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If so, I cannot find any examples of this.

Edit: By "used", I mean are they still used in rendering in games or whatever. I haven't seen it used anywhere except in MS Paint because Wu's algorithm looks way better (yet is still not expensive as far as I know).

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  • $\begingroup$ Bresenham's algorithm was originally developed for plotters. Have you looked into the CNC or 3D printing field? $\endgroup$ – Pseudonym Oct 22 '15 at 7:09
  • $\begingroup$ I haven't looked into those. I would prefer to not write too much semi on topic stuff though. How important are they? If they use a pen rather than pixels then why does Brensenham's algo need to be used for it? $\endgroup$ – Dylanthepiguy Oct 22 '15 at 7:27
  • $\begingroup$ What research have you done? Where have you looked? Have you spent some time on Google Scholar, looking for recent papers that mention Bresenham's algorithm? $\endgroup$ – D.W. Oct 22 '15 at 23:12
  • $\begingroup$ I've googled to try find stuff, but not really successful. Im not even at university yet I'm writing this for a high school report but I'll give Google Scholar a shot but so far I can't find anything on there. And why do plotters need bresenham's algorithm when they don't use pixels? $\endgroup$ – Dylanthepiguy Oct 26 '15 at 8:36
  • $\begingroup$ @Dylanthepiguy Have you checked out Bresenham's original paper, perhaps he gives the reason himself? $\endgroup$ – Tom van der Zanden Oct 26 '15 at 8:43
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Google Scholar reports hundreds of mentions since 2012.

Specifically, the patents

explicitly mention the algorithm, if only in exemplary fashion.

Further searches, e.g. on YouTube, suggest persisting interest in the algorithm; it still seems to be in the mainstream.

That does, of course, not mean that there are no better ones, or that professional products use it still. But since proprietary devices are usually closed-source, we won't be able to answer that question with confidence.

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    $\begingroup$ Do you have a reference? If so, please post another answer! (I only did some googling to make this question answered.) $\endgroup$ – Raphael Apr 16 '16 at 18:29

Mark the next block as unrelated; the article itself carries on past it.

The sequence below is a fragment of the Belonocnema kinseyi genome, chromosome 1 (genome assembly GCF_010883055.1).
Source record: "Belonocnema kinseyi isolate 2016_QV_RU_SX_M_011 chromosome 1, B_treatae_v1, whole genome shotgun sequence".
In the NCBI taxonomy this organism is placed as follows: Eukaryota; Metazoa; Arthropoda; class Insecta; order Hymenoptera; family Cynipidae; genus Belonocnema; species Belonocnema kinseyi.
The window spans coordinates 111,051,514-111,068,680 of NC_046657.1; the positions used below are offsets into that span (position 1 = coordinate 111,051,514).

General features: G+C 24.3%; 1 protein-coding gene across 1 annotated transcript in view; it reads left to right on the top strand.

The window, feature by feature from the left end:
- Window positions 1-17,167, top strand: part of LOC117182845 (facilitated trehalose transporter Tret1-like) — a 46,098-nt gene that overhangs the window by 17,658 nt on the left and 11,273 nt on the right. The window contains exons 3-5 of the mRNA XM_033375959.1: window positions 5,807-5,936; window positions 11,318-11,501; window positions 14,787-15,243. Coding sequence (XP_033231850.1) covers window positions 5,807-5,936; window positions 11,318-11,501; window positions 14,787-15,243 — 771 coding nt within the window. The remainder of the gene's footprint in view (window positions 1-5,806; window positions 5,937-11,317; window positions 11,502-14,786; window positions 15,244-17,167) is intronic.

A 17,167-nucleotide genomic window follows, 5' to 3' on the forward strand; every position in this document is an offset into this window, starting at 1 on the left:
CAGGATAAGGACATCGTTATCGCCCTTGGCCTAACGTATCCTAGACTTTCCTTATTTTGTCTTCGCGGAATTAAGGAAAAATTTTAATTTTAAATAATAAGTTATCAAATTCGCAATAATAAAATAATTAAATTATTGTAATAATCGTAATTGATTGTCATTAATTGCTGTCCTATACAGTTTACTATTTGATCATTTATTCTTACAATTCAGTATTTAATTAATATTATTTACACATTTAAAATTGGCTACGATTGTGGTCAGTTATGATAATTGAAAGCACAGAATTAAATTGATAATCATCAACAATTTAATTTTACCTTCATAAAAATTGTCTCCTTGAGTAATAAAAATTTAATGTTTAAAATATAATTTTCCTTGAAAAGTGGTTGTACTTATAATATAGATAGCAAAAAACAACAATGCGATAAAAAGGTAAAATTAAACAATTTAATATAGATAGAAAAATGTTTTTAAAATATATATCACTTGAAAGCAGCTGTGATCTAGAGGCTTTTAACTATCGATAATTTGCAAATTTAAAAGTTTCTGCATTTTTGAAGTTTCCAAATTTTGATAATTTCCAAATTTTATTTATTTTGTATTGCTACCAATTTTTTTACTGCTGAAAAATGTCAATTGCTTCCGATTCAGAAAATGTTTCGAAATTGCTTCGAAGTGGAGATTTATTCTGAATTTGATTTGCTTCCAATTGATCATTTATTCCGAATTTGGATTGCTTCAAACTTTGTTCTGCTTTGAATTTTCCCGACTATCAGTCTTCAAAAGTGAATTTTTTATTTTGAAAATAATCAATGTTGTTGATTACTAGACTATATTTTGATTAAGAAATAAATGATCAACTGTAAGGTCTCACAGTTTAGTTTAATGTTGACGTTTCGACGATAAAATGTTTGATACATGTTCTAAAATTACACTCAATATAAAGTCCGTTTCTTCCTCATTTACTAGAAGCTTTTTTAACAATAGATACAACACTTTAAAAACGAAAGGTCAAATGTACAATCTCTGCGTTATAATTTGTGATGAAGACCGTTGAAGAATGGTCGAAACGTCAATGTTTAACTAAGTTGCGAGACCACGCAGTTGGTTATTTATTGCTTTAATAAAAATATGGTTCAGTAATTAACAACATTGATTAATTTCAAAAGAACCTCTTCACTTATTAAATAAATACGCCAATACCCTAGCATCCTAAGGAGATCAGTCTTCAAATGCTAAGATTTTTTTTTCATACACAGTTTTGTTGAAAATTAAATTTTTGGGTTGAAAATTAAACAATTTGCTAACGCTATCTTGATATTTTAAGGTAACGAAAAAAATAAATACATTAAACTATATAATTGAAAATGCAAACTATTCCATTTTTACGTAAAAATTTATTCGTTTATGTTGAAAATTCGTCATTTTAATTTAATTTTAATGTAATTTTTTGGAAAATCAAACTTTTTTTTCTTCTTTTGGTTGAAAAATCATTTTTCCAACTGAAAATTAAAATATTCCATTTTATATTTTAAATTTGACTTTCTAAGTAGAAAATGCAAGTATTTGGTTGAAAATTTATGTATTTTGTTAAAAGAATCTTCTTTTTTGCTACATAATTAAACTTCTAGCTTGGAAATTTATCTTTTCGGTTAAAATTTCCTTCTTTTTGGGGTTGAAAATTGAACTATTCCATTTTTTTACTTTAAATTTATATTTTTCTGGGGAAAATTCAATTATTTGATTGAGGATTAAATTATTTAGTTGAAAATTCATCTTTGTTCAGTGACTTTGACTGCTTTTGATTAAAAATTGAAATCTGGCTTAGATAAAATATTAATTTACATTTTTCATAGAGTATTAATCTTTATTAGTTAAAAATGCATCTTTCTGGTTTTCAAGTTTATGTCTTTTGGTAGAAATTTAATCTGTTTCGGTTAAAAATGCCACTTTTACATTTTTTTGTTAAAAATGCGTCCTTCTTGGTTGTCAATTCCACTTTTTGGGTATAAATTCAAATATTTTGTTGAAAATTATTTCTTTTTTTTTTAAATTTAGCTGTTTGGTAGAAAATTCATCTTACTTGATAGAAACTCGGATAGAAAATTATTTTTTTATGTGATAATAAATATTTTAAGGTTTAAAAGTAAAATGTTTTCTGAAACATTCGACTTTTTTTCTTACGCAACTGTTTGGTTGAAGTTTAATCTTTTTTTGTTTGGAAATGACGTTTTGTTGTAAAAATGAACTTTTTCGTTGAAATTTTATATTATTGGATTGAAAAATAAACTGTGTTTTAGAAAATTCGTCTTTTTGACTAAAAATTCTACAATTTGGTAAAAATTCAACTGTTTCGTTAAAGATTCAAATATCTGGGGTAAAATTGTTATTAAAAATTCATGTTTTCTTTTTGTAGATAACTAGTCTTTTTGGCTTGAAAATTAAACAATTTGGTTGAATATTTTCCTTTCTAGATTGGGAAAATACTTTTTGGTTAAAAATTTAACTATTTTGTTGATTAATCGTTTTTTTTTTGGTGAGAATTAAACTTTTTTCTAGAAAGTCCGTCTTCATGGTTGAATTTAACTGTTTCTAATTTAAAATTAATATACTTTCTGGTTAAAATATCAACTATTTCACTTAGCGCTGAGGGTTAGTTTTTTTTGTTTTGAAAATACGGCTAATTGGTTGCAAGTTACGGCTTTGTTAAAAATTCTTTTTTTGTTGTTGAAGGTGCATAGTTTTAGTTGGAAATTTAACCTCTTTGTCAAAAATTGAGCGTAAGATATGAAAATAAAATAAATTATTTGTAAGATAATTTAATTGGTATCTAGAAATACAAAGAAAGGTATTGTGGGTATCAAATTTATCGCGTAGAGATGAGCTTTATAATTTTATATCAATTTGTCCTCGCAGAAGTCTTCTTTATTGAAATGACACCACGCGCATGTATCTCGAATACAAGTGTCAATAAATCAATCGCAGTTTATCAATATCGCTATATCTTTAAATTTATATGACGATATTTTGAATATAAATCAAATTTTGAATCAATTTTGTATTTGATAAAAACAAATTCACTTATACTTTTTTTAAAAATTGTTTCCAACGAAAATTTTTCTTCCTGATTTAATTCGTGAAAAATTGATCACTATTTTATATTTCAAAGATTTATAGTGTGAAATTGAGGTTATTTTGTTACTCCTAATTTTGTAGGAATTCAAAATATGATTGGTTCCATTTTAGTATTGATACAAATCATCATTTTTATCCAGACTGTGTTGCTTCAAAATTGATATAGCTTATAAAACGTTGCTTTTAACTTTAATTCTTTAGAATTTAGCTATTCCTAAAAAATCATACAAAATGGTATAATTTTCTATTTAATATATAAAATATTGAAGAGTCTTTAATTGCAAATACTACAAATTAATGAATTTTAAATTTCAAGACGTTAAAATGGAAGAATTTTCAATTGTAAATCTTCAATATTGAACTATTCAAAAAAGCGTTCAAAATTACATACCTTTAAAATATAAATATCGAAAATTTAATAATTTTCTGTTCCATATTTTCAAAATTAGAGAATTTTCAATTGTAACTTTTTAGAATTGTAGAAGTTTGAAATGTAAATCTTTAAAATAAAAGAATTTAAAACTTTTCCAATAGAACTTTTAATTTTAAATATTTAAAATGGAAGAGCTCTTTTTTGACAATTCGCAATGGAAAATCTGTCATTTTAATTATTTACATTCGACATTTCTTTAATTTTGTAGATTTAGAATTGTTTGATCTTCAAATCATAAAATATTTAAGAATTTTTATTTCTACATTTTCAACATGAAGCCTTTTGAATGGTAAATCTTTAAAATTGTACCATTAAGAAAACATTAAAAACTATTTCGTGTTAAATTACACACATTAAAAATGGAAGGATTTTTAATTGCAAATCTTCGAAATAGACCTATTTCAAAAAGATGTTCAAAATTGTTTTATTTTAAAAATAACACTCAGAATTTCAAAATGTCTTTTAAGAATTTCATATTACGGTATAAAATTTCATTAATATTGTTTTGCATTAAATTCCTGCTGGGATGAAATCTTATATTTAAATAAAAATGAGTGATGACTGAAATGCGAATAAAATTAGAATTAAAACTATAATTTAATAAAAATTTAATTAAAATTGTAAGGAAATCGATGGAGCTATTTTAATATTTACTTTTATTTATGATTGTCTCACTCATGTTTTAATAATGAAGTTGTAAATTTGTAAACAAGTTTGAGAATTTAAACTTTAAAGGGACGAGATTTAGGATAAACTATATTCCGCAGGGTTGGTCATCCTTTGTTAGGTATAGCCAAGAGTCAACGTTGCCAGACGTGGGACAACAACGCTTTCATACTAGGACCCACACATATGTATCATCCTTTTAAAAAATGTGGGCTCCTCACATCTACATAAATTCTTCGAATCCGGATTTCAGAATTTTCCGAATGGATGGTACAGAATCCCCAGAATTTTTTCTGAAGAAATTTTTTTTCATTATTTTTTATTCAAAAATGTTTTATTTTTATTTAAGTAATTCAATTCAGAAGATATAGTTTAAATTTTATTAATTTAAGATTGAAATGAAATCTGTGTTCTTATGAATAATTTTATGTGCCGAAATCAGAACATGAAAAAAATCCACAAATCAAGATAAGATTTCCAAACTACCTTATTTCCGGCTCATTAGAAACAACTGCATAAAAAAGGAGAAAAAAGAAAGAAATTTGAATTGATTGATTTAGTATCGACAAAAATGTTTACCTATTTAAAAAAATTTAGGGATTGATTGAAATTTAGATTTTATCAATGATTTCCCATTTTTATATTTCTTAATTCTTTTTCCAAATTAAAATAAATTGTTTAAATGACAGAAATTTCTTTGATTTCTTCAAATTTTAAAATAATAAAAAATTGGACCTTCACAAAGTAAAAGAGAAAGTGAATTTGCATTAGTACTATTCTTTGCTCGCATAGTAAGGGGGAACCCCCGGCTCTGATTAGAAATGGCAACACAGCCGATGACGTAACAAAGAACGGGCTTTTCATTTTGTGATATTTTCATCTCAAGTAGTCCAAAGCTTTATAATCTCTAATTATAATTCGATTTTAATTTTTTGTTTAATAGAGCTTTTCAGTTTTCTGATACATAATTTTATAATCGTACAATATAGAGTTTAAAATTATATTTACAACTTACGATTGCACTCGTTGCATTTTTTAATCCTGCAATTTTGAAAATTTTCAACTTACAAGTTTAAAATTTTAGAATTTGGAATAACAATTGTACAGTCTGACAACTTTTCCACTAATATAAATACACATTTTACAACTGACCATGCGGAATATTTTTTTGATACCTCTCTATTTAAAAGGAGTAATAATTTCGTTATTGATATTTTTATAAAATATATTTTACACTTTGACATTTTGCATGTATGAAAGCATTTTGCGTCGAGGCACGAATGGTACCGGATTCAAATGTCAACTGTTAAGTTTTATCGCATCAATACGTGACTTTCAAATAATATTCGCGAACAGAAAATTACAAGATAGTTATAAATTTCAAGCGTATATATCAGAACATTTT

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This ia a bit like comparing apples and oranges.
Good written Bresenham algorithm works like Wu algorithm without antialiasing. It can be used to draw lines, ellipses and circles with very high speed using only integer arithmetic.
Among all line rasterizers Bresenham is the fastest (DDA, naive, etc.).

There are different purposes - Wu is used to draw plausible looking not jagged lines, Bresenham is used to ensure fast continous lines. Apart of taking part where only outline might be antialiased, there is no point in doing so on the inside of thick geometric primitive. Moreover good implementation of Wu algorithm also uses special cases to handle all inputs.

In the case of variable thick line there is Murphys modification built on top of Bresenham algorithm.

2D libraries use internaly Bresenham algorithm and Wu giving chance to choose (some kind of antialiasing flag). Even OpenGL/WebGL without flags produced Bresenham line (I haven't checked internals, just matched the output). Simple GDI and Java used it internally (new versions might use something different).

But there is more than that. There are situations where you have discrete points (like from mouse events) and want to get continous path - there is no use in antialiasing.

Practical algorithms like RoadMap (there is only mention that Bresenham is used for connectivity check) or moving on discrete lattice, like configuration space for robots, CNC represents obstacles or material to be milled as pixels/voxels - there is no need for antialiasing but one must be sure that no obstacle was hit - this is where continous and fast properties of Bresenham are used.

Summing it up, there are lots of algorithms that depend on Bresenham, use it internally or are just modified versions of it.
Depending on usage, not always antialiasing is needed, so using Wu as better is just waste of resources.

If some references are needed beyond what Raphael provided (he already made it clear) I will update some links upon encounter.

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  • $\begingroup$ To avoid continous edits, I add it here for now. GD library uses Bresenham algorithm internally. I have to dig deeper, but it seems that new Java internals are on floats/doubles, so there might be some change, to be investigated. $\endgroup$ – Evil Apr 19 '16 at 18:03

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